* This content was produced in Russia, where the law restricts coverage of Russian military operations in Ukraine. (Adds foreign ministry statement, context)
MOSCOW, June 24 (Reuters) - Moscow's foreign ministry on Friday blamed the United States for a Lithuanian ban on sanctioned goods crossing from the Russian mainland to the Russian exclave of Kaliningrad, which has increased already high tensions between Moscow and the West.
"The so-called 'collective West', with the explicit instruction of the White House, imposed a ban on rail transit of a wide range of goods through the Kaliningrad region," the Russian foreign ministry said in a statement published on Friday.
It said the move was part of a pattern of "increasingly hostile actions from the American side" towards Russia.
European Union member Lithuania last Saturday began blocking the transit of Russian goods that fall under EU sanctions after new restrictions took effect.
Moscow has slammed the move, calling it a "blockade" and pledged a tough response. Vilnius has said it is prepared if Russia disconnects Lithuania from a regional power grid.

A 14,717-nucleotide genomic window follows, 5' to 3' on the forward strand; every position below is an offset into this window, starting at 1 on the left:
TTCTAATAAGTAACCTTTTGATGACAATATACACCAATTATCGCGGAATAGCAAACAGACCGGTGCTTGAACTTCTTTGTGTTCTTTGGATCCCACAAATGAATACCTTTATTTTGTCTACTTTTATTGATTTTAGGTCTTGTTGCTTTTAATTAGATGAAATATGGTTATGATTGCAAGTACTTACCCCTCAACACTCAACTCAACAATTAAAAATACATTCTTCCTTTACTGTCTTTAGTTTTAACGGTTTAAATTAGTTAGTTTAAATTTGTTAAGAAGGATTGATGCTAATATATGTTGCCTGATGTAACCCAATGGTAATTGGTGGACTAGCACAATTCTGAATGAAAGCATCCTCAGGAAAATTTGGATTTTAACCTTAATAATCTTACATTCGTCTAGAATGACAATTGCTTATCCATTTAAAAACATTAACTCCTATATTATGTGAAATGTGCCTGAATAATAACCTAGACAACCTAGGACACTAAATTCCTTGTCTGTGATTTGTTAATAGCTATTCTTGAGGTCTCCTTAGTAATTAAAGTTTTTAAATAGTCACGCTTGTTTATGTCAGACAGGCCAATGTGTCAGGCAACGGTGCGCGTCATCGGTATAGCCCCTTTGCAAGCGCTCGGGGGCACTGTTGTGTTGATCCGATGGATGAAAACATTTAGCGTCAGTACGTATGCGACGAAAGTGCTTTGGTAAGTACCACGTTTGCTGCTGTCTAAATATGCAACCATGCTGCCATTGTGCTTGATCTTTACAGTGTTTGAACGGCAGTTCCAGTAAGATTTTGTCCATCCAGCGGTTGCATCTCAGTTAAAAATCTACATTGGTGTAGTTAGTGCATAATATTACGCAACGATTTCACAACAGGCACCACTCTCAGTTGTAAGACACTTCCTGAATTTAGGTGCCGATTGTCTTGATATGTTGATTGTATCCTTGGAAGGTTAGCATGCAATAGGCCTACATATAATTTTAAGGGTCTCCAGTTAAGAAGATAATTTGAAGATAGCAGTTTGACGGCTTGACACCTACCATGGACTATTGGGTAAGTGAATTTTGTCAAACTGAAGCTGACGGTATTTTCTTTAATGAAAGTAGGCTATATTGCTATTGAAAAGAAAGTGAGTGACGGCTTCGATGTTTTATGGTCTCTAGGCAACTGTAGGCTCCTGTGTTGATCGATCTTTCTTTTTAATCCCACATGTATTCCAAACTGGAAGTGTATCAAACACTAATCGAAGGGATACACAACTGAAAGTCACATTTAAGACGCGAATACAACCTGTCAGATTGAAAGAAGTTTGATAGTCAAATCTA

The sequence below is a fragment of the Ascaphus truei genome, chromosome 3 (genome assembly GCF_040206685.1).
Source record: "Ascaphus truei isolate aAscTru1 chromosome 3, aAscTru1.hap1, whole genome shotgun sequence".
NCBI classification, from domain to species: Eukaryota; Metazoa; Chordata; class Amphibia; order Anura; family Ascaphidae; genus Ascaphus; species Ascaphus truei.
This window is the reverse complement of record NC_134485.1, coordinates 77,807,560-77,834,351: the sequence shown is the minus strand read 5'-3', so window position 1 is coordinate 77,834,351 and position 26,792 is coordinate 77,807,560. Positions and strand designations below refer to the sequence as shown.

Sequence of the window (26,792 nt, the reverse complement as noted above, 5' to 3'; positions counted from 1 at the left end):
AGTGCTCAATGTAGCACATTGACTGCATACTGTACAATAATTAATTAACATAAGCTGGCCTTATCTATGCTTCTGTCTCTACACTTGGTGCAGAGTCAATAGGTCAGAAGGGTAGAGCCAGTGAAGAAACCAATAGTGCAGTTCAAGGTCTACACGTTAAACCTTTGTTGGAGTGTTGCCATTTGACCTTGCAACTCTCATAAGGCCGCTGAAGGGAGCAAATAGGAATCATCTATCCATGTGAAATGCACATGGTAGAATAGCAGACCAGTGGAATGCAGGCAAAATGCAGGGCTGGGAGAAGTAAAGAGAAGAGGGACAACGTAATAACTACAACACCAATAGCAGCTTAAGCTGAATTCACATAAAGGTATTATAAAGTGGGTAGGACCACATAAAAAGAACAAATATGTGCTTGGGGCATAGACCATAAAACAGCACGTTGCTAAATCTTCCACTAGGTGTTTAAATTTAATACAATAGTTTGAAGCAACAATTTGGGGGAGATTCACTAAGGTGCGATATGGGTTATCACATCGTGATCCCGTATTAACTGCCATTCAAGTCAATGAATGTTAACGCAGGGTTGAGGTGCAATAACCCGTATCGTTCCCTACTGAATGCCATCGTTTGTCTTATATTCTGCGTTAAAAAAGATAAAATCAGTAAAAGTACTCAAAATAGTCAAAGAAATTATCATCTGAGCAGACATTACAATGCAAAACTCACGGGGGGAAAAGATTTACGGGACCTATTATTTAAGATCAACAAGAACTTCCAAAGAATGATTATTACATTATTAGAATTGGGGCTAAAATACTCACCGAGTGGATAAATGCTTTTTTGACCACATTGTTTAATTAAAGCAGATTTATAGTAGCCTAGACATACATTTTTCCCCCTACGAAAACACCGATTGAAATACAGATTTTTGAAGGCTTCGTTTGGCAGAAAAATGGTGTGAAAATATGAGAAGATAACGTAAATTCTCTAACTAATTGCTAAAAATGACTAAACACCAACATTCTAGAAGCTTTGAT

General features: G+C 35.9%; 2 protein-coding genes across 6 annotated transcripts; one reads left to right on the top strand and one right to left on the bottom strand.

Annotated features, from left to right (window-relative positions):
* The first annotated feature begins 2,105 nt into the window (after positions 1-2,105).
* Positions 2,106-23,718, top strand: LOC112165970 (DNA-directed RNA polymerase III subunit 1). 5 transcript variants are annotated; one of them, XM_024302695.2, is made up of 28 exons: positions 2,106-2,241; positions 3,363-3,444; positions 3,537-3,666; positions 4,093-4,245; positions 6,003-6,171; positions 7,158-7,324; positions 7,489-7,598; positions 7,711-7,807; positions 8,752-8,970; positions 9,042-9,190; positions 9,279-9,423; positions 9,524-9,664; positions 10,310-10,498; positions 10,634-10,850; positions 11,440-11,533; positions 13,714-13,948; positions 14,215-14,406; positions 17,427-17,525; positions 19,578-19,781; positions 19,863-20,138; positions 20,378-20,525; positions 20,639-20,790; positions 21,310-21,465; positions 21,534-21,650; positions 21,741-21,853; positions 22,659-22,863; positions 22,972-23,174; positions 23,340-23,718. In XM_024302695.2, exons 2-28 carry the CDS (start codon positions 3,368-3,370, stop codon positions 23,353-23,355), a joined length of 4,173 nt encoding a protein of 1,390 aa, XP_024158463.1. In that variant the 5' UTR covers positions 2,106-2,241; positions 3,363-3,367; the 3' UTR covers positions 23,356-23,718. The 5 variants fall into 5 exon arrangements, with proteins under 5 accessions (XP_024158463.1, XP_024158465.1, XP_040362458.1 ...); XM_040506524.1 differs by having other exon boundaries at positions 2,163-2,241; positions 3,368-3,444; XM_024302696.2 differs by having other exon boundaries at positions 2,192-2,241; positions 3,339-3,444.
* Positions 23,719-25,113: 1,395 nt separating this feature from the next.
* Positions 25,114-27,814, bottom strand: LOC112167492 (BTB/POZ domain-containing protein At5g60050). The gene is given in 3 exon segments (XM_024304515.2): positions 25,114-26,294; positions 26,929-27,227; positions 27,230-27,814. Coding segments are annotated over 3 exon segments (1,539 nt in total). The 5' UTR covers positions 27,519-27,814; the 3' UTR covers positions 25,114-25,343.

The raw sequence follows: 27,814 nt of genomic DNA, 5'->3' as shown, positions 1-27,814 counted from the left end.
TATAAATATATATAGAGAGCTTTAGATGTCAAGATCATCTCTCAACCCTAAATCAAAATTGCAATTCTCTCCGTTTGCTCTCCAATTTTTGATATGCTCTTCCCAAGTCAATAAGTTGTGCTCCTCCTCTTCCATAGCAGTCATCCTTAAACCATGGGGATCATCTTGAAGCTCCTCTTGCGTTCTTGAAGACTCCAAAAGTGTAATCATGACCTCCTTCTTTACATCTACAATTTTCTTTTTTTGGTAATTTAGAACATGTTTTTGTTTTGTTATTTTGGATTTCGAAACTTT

Russian officials have variously estimated the ban will halt 30% or 50% of cargo traffic, but have also said the goods can quickly be rerouted onto ships crossing the Baltic Sea.
Lithuanian Prime Minister Ingrida Simonyte said on Wednesday that Russian claims of a blockade were false.
She said passenger transit continued uninterrupted, and that the goods affected amounted to only 1% of total Russian freight transit to Kaliningrad.
Moscow also said on Friday that Washington's refusal to waive airspace sanctions allow a Russian plane to fly to the United States to collect Russian diplomats showed that its calls for continued dialogue were not genuine.
Given the deterioration of relations, Russia said it was "impossible" to hold expert level consultations with Washington on a number of bilateral issues that had been due to take place in the near future. It did not specify which issues it was referring to, or when talks were supposed to take place.
(Reporting by Reuters; Editing by Kevin Liffey)